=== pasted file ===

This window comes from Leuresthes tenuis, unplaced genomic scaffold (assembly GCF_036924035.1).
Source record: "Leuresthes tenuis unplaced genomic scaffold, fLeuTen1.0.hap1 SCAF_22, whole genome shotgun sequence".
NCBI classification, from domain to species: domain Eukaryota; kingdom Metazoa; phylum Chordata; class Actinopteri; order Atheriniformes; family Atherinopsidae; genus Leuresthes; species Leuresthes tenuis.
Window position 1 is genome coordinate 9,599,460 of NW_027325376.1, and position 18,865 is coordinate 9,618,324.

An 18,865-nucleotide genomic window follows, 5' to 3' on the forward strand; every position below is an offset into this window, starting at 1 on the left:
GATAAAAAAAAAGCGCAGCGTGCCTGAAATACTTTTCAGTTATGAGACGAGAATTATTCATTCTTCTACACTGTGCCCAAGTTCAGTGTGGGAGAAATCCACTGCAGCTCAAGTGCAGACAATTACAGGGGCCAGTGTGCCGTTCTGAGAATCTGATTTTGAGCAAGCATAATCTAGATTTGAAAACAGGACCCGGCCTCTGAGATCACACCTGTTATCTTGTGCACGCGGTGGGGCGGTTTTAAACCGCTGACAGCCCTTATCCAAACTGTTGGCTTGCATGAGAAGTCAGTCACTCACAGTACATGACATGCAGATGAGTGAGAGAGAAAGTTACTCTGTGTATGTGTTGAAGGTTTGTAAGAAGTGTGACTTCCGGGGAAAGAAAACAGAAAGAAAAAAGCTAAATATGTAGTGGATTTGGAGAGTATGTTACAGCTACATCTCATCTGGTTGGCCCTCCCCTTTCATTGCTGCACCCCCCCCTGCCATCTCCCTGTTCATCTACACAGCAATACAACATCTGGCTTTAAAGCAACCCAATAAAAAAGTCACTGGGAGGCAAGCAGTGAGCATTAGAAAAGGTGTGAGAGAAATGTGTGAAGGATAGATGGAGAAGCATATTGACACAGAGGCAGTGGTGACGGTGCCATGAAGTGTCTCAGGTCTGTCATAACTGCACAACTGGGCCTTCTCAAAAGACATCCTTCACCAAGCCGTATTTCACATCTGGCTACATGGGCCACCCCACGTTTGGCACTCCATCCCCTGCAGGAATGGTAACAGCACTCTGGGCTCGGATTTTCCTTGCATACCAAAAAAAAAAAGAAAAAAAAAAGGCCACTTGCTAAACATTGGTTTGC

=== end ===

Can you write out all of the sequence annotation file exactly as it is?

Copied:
This window comes from Leuresthes tenuis, unplaced genomic scaffold (assembly GCF_036924035.1).
Source record: "Leuresthes tenuis unplaced genomic scaffold, fLeuTen1.0.hap1 SCAF_22, whole genome shotgun sequence".
NCBI classification, from domain to species: domain Eukaryota; kingdom Metazoa; phylum Chordata; class Actinopteri; order Atheriniformes; family Atherinopsidae; genus Leuresthes; species Leuresthes tenuis.
Window position 1 is genome coordinate 9,599,460 of NW_027325376.1, and position 18,865 is coordinate 9,618,324.

An 18,865-nucleotide genomic window follows, 5' to 3' on the forward strand; every position below is an offset into this window, starting at 1 on the left:
GATAAAAAAAAAGCGCAGCGTGCCTGAAATACTTTTCAGTTATGAGACGAGAATTATTCATTCTTCTACACTGTGCCCAAGTTCAGTGTGGGAGAAATCCACTGCAGCTCAAGTGCAGACAATTACAGGGGCCAGTGTGCCGTTCTGAGAATCTGATTTTGAGCAAGCATAATCTAGATTTGAAAACAGGACCCGGCCTCTGAGATCACACCTGTTATCTTGTGCACGCGGTGGGGCGGTTTTAAACCGCTGACAGCCCTTATCCAAACTGTTGGCTTGCATGAGAAGTCAGTCACTCACAGTACATGACATGCAGATGAGTGAGAGAGAAAGTTACTCTGTGTATGTGTTGAAGGTTTGTAAGAAGTGTGACTTCCGGGGAAAGAAAACAGAAAGAAAAAAGCTAAATATGTAGTGGATTTGGAGAGTATGTTACAGCTACATCTCATCTGGTTGGCCCTCCCCTTTCATTGCTGCACCCCCCCCTGCCATCTCCCTGTTCATCTACACAGCAATACAACATCTGGCTTTAAAGCAACCCAATAAAAAAGTCACTGGGAGGCAAGCAGTGAGCATTAGAAAAGGTGTGAGAGAAATGTGTGAAGGATAGATGGAGAAGCATATTGACACAGAGGCAGTGGTGACGGTGCCATGAAGTGTCTCAGGTCTGTCATAACTGCACAACTGGGCCTTCTCAAAAGACATCCTTCACCAAGCCGTATTTCACATCTGGCTACATGGGCCACCCCACGTTTGGCACTCCATCCCCTGCAGGAATGGTAACAGCACTCTGGGCTCGGATTTTCCTTGCATACCAAAAAAAAAAAGAAAAAAAAAAGGCCACTTGCTAAACATTGGTTTGC